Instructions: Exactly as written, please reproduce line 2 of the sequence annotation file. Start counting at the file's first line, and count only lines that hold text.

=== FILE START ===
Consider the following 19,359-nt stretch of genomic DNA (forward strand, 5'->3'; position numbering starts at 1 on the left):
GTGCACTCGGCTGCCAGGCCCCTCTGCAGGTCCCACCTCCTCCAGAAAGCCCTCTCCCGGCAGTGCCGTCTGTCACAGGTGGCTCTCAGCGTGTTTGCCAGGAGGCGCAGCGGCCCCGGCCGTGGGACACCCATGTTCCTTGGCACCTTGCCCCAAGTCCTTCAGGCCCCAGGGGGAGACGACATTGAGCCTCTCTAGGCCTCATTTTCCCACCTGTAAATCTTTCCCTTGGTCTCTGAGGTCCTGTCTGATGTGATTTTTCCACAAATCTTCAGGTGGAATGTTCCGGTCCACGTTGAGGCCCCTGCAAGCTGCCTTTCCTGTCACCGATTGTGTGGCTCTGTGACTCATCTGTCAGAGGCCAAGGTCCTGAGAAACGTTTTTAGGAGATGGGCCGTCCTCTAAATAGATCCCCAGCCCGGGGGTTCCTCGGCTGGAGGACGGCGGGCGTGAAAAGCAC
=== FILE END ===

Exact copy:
GTGCACTCGGCTGCCAGGCCCCTCTGCAGGTCCCACCTCCTCCAGAAAGCCCTCTCCCGGCAGTGCCGTCTGTCACAGGTGGCTCTCAGCGTGTTTGCCAGGAGGCGCAGCGGCCCCGGCCGTGGGACACCCATGTTCCTTGGCACCTTGCCCCAAGTCCTTCAGGCCCCAGGGGGAGACGACATTGAGCCTCTCTAGGCCTCATTTTCCCACCTGTAAATCTTTCCCTTGGTCTCTGAGGTCCTGTCTGATGTGATTTTTCCACAAATCTTCAGGTGGAATGTTCCGGTCCACGTTGAGGCCCCTGCAAGCTGCCTTTCCTGTCACCGATTGTGTGGCTCTGTGACTCATCTGTCAGAGGCCAAGGTCCTGAGAAACGTTTTTAGGAGATGGGCCGTCCTCTAAATAGATCCCCAGCCCGGGGGTTCCTCGGCTGGAGGACGGCGGGCGTGAAAAGCAC